Question

Your firm audits Metropolitan Power Supply (MPS). The issue under consideration is the treatment in the company’s financial statements of $700 million in capitalized construction costs relating to Eagle Mountain, a partially completed nuclear power plant.
Seven years ago, MPS began construction of Eagle Mountain, with an original cost estimate of $400 million and completion expected within five years. Cost overruns were enormous, and construction has been repeatedly delayed by litigation initiated by the antinuclear lobby. At present, the project is little more than 50 percent complete, and construction has been halted because MPS does not have the funds to continue.
If Eagle Mountain is ultimately completed, the state utilities commission will determine the extent to which MPS may recover its construction costs through its rate structure. The commission’s rulings are difficult to predict, but it is quite possible that the commission will not allow MPS to include all of the Eagle Mountain construction costs in its “rate base.” If Eagle Mountain were abandoned today, none of the construction costs would be recoverable. The related write-off would amount to over 70 percent of MPS’s stockholders’ equity, but the company would survive.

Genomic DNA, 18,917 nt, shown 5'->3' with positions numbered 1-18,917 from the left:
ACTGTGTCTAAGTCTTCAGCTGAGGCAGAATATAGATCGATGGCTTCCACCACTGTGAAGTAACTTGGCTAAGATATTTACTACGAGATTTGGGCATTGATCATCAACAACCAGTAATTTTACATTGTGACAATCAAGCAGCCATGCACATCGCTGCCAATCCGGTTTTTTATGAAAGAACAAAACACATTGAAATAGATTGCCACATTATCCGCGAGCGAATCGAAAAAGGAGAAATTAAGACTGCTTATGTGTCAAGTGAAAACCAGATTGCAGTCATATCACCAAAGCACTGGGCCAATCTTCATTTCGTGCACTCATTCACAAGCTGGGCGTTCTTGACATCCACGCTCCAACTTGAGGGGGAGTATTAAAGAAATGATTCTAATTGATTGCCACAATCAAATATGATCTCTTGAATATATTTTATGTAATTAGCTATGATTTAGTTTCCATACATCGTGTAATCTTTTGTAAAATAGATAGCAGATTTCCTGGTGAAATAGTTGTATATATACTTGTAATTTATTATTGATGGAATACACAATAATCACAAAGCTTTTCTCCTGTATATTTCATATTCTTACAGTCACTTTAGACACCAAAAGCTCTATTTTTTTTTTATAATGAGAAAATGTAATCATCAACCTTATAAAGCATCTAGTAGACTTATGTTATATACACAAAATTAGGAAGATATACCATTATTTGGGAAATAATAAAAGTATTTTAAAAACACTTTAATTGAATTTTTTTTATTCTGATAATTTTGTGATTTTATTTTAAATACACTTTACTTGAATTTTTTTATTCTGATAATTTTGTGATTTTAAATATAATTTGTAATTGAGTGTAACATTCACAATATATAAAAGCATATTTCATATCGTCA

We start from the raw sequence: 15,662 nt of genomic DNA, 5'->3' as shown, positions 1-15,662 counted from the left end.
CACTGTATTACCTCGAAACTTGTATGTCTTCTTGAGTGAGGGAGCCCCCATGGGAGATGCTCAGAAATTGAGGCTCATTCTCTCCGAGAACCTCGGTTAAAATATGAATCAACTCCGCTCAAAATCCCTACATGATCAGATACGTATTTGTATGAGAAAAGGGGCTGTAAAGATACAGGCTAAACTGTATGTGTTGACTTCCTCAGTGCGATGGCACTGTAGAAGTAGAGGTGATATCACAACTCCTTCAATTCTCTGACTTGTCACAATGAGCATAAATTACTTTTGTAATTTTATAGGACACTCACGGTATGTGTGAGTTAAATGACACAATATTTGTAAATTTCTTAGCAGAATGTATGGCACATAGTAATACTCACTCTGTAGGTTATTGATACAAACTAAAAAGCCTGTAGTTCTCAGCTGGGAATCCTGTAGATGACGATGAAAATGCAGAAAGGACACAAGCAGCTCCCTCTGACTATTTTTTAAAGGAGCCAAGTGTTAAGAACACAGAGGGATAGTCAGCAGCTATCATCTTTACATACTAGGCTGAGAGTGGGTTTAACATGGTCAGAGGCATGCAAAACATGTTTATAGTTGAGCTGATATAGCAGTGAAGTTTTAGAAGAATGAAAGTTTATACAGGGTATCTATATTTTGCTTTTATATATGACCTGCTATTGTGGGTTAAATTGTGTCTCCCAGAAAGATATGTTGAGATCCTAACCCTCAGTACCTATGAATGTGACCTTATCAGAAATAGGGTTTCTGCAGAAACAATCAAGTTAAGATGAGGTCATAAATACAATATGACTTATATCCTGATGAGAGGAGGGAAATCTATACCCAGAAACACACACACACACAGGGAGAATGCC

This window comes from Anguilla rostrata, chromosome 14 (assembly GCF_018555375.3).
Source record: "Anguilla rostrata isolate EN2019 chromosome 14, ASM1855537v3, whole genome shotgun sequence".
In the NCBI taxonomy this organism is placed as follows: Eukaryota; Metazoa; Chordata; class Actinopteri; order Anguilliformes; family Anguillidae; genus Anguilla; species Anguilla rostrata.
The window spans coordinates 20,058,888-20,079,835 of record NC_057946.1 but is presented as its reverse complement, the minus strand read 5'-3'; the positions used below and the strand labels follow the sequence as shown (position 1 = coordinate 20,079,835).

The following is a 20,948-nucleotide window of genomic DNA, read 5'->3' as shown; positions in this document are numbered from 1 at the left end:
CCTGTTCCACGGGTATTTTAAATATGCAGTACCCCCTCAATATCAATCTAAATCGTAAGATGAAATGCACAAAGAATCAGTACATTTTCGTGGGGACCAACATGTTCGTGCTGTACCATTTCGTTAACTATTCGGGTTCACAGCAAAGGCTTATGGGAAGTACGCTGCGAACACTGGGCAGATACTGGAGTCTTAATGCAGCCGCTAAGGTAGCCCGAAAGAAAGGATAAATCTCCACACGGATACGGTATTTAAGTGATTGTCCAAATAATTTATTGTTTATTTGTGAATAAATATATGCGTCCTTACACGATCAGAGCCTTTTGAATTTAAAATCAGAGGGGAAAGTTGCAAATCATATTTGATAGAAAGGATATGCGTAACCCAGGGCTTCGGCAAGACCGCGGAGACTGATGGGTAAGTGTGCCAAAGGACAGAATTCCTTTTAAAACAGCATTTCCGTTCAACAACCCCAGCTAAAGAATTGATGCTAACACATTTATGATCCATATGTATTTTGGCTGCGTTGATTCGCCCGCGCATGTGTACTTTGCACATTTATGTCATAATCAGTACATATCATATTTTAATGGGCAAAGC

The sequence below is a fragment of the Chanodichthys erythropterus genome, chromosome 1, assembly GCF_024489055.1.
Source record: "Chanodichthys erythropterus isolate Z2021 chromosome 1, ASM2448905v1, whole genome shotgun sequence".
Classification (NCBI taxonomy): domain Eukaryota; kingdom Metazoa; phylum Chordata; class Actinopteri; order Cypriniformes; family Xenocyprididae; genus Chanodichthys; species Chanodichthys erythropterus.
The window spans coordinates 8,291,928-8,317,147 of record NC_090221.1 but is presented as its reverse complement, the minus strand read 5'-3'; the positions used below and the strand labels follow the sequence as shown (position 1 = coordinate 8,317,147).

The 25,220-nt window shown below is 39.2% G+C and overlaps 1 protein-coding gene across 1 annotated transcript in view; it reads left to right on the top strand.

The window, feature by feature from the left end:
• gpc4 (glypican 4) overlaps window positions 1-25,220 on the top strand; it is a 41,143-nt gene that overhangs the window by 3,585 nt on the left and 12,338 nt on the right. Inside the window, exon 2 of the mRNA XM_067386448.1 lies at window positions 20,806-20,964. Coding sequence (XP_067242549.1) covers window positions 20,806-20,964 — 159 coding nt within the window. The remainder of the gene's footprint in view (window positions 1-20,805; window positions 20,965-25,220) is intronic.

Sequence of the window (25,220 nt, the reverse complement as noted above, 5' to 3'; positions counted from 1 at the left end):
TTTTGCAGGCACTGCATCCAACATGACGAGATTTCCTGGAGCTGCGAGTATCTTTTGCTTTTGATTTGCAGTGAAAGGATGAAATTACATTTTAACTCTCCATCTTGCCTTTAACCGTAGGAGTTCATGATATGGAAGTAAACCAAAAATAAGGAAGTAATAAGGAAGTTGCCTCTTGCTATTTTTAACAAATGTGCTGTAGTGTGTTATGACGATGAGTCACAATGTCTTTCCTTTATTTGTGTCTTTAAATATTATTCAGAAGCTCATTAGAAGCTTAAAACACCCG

MPS’s management, however, remains committed to the completion of the Eagle Mountain facility. Management has obtained authorization from the company’s stockholders to issue $500 million in bonds and additional shares of common stock to finance completion of the project. If MPS incurs this additional debt and is still not able to make Eagle Mountain fully operational, it is doubtful that the company can avoid bankruptcy. In short, management has elected to gamble—all its chips are riding on Eagle Mountain.
a. Discuss the arguments for and against the auditors insisting that MPS begin expensing some portion of the construction costs rather than continuing to accumulate an ever-increasing asset. Indicate the position you would take as the auditor.
b. Discuss whether the auditors should modify their report because of uncertainty about whether or not MPS can remain a going concern. Indicate the type of opinion that you would issue. (You need not limit yourself to a “going-concern” modification.)



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  • CreatedOctober 27, 2014
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